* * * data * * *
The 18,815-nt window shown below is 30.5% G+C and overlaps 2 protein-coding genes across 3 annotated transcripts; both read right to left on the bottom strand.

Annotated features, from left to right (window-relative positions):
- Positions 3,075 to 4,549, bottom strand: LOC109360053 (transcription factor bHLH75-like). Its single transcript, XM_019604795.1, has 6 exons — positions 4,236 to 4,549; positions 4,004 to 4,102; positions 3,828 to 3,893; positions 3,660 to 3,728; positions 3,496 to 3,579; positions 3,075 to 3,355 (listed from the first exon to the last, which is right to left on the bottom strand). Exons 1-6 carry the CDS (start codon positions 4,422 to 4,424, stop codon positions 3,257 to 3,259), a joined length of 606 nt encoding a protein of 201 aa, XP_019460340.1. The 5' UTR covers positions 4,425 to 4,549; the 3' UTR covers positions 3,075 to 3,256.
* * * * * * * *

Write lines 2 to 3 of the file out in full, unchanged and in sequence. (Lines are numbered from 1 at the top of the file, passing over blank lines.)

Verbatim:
Annotated features, from left to right (window-relative positions):
- Positions 3,075 to 4,549, bottom strand: LOC109360053 (transcription factor bHLH75-like). Its single transcript, XM_019604795.1, has 6 exons — positions 4,236 to 4,549; positions 4,004 to 4,102; positions 3,828 to 3,893; positions 3,660 to 3,728; positions 3,496 to 3,579; positions 3,075 to 3,355 (listed from the first exon to the last, which is right to left on the bottom strand). Exons 1-6 carry the CDS (start codon positions 4,422 to 4,424, stop codon positions 3,257 to 3,259), a joined length of 606 nt encoding a protein of 201 aa, XP_019460340.1. The 5' UTR covers positions 4,425 to 4,549; the 3' UTR covers positions 3,075 to 3,256.